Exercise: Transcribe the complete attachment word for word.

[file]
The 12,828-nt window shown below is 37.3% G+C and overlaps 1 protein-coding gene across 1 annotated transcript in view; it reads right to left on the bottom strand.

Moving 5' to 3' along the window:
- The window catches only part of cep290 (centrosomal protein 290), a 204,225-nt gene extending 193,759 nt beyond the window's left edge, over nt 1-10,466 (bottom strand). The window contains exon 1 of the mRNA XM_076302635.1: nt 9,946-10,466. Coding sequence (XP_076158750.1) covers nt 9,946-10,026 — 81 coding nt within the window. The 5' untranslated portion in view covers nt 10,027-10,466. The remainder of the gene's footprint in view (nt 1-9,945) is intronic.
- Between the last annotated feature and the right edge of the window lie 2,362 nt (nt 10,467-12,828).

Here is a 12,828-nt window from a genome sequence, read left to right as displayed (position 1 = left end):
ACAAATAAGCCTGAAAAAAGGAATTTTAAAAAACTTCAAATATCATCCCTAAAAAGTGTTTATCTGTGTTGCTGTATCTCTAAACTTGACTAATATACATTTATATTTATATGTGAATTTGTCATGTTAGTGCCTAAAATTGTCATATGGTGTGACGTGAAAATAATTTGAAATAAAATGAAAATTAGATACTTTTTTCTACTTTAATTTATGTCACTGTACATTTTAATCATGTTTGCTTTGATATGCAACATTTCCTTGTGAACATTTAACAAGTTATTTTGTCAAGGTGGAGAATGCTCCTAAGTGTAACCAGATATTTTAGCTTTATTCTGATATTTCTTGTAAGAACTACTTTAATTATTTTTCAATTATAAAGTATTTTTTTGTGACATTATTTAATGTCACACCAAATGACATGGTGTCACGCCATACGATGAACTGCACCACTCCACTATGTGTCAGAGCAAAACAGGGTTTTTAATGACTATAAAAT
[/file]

The 12,828-nt window shown below is 37.3% G+C and overlaps 1 protein-coding gene across 1 annotated transcript in view; it reads right to left on the bottom strand.

Moving 5' to 3' along the window:
- The window catches only part of cep290 (centrosomal protein 290), a 204,225-nt gene extending 193,759 nt beyond the window's left edge, over nt 1-10,466 (bottom strand). The window contains exon 1 of the mRNA XM_076302635.1: nt 9,946-10,466. Coding sequence (XP_076158750.1) covers nt 9,946-10,026 — 81 coding nt within the window. The 5' untranslated portion in view covers nt 10,027-10,466. The remainder of the gene's footprint in view (nt 1-9,945) is intronic.
- Between the last annotated feature and the right edge of the window lie 2,362 nt (nt 10,467-12,828).

Here is a 12,828-nt window from a genome sequence, read left to right as displayed (position 1 = left end):
ACAAATAAGCCTGAAAAAAGGAATTTTAAAAAACTTCAAATATCATCCCTAAAAAGTGTTTATCTGTGTTGCTGTATCTCTAAACTTGACTAATATACATTTATATTTATATGTGAATTTGTCATGTTAGTGCCTAAAATTGTCATATGGTGTGACGTGAAAATAATTTGAAATAAAATGAAAATTAGATACTTTTTTCTACTTTAATTTATGTCACTGTACATTTTAATCATGTTTGCTTTGATATGCAACATTTCCTTGTGAACATTTAACAAGTTATTTTGTCAAGGTGGAGAATGCTCCTAAGTGTAACCAGATATTTTAGCTTTATTCTGATATTTCTTGTAAGAACTACTTTAATTATTTTTCAATTATAAAGTATTTTTTTGTGACATTATTTAATGTCACACCAAATGACATGGTGTCACGCCATACGATGAACTGCACCACTCCACTATGTGTCAGAGCAAAACAGGGTTTTTAATGACTATAAAAT